Your abuser sounds sadistic and psychopathic, so he might not feel much pain. My abuser is a toxically self-centered man who–I’ve found out only in recent years–has run from even minor discomfort his whole life and would probably fall into the category of covert narcissist. He acts like a “nice guy” in public but has built no friendships, kept no ongoing relationship with his family, and never developed any sense of responsibility to meet the requirements of a household or job (not the work itself, but having to show up on time and do what’s needed whether he feels like it or not) so he has not merely failed to act as a husband should but has annoyed bosses and been fired. He expects me to make up for all of it and save him from experiencing the pain of his choices, so he now becomes emotionally abusive when I can’t or won’t rescue him from natural consequences.
        He might not have started out in exactly the same place as a more obviously sadistic abuser, but he ended up just as far down the same evil path. My poorly expressed point was that abuse is always a choice–whether its original motive is delight in hurting others or a wish to avoid ordinary discomfort and look for a shortcut to happiness. And even if it’s possible for people to change, once people travel far enough down the path of evil, the odds of their choosing the work and pain of turning back are vanishingly small. My claim that some are choosing to flee pain isn’t out of sympathy for them, and there’s nothing we can do but work to get away from those who’ve chosen evil.

  6. Holly

    This post is what my son is going through now. His ex-wife has been lying and manipulating their 3-year-old daughter to accuse him of “inappropriate behavior”. She tried it last fall and didn’t succeed so she’s doing it again. What scares me is people actually are believing her story. It’s heartbreaking to see an innocent man who is a good, honest, hard-working godly man being accused of something he would never even dream of doing. I’m especially appalled at the ex-wife’s scheming thought process. My son and I can’t think of evil the way she can. It’s like she’s calculating one step ahead all the time so my son is on the defensive and can’t catch up.
    My ex-husband was abusive so I’m understanding the actions she’s taking. She wants to make my son afraid and have control of every aspect of the situation. She is pure evil. I pray for God to protect my granddaughter from her (she and my son share custody).
    Even so, I know God will use this horrible situation for His glory and for my son’s good. (Rom.8:28) I will praise Him day by day.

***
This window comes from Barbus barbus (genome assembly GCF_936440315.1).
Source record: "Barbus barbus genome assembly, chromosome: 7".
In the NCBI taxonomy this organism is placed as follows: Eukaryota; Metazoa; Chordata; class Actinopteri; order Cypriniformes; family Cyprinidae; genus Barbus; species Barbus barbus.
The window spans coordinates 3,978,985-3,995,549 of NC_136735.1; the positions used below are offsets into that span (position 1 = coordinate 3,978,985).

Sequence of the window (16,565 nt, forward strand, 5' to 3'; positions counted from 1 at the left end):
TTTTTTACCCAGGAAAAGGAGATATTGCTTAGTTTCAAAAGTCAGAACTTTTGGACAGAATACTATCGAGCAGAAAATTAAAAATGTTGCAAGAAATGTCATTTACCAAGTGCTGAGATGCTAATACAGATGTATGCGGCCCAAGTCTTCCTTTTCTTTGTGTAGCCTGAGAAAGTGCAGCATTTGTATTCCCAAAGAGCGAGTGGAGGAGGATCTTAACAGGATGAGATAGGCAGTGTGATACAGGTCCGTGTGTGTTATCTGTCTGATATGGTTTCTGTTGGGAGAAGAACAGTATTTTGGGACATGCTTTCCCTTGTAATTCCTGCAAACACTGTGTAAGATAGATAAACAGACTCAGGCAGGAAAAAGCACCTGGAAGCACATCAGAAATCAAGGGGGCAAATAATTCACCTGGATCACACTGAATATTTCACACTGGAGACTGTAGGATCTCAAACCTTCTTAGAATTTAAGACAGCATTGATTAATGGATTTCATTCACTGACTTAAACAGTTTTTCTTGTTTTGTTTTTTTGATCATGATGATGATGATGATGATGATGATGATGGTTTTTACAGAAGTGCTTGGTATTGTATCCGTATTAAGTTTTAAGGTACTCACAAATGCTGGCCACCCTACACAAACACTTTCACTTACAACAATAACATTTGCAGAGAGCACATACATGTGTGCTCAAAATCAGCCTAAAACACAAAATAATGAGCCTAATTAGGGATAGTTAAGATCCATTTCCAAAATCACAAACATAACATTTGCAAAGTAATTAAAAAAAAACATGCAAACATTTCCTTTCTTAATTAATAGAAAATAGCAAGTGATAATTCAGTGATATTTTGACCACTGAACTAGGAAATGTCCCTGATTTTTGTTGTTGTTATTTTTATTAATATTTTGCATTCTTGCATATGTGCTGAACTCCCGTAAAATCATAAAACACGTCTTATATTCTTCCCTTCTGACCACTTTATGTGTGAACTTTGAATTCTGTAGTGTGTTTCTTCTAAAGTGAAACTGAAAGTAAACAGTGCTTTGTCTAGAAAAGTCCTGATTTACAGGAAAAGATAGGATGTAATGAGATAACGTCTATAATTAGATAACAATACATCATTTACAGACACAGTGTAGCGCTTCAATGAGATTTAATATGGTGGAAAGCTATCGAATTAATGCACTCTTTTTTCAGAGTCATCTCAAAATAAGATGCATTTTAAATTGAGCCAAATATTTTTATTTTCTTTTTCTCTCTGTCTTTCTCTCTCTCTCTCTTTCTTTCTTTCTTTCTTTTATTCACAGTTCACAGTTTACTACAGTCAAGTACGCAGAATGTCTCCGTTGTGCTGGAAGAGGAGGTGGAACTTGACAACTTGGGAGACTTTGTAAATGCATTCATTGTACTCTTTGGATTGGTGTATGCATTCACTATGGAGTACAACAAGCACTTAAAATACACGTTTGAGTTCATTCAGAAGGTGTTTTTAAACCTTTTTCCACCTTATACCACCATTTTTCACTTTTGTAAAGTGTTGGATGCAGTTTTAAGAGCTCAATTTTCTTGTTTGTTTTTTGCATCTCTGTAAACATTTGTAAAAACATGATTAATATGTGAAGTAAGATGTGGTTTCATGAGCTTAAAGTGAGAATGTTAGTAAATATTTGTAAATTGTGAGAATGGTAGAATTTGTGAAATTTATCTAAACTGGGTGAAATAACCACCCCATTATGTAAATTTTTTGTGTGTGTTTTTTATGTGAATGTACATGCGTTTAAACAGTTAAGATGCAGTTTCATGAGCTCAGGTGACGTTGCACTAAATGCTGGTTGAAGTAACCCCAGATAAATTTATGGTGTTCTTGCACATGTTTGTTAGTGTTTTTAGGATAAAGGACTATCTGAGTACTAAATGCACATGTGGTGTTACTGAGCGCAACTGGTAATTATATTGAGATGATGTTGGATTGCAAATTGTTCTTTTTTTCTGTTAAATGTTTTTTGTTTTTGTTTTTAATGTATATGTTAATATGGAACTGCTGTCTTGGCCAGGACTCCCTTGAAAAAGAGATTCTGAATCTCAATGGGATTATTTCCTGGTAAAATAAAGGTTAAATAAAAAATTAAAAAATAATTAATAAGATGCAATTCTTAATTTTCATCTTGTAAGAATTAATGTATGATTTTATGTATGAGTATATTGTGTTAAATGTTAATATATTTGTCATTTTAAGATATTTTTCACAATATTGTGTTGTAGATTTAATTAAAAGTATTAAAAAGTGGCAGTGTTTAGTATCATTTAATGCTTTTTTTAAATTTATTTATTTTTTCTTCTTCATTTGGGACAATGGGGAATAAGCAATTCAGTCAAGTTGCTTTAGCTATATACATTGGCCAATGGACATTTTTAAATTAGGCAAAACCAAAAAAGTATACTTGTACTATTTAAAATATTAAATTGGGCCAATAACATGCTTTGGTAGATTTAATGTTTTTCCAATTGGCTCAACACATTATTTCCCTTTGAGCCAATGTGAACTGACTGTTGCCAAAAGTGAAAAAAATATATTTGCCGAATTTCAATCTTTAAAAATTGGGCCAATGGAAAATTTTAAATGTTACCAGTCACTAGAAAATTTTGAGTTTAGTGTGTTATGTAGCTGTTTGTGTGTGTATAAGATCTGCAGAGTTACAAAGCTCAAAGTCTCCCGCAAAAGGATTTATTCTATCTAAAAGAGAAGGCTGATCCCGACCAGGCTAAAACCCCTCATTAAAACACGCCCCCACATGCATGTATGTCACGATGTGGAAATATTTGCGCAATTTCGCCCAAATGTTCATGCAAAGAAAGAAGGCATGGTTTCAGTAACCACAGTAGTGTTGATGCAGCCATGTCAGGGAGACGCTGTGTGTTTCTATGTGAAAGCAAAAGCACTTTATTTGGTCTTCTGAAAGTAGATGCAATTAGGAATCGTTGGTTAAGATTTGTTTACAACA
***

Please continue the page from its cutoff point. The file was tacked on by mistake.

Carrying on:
I would appreciate prayers for my family!

    • Cara

      I find this to be the case for so many, myself included. We cannot think of evil as they can. Most of what they do is inconceivable, which is why it is all the more important for us all to study evil. It’s a most repellant topic and it bothers me something great, but it must be done. Sadly, evil being evil, has multiple years, if not decades, on us and it’s fluent to them. We’ll never catch up, nor will it be instinctual, but we must be as educated as possible.
      I think churches fail people these days because they don’t focus enough on evil. Education matters. Unsuspecting prey are the choicest morsels for predators and most Christians are unsuspecting prey.
      I went to a Christian school and I remember being docked points on graded tests because my capitalized cursive letters weren’t the greatest as I prefer to print. Nonsense things like that. Who cares if one prefers to print? Who cares if one’s penmanship looks like calligraphy or not? I wish there was a class taught on a daily basis (or at least weekly) about predators, criminals, domestic violence, abusers, workplace predators, con artists, manipulators, etc. Same thing goes for Christian books. Most of the Christian living, marriage advice books completely miss the target. Almost the entire audience of Christian marriage help books are abused women desperately seeking to get the pain to stop, to manage to do the impossible and placate abusers, and so forth.
      Wow. I really went off on a tangent. Anyhow, I hope your son is truly the victim and not the victimizer. So often the abuser lies to his family and has them believing the mother of their children is the most awful, vile, scheming, horrendous person and the abused wife is none the wiser. Hopefully your son is legitimately the victim and if so, he at least has your support and isn’t entirely alone, as so many abused women are.

      • Jeff Crippen

        Cassie- thankyou. I’m not giving a sales pitch but my new book Wise as Serpents is a textbook such as you describe.

      • Holly

        I assure you most emphatically that he is the victim! He has a small business on my property so he and my granddaughter are with me at least two or three days a week. I am also the primary babysitter. Also, I have seen the ex-wife physically abuse my son. And my granddaughter has told my son what her mother said.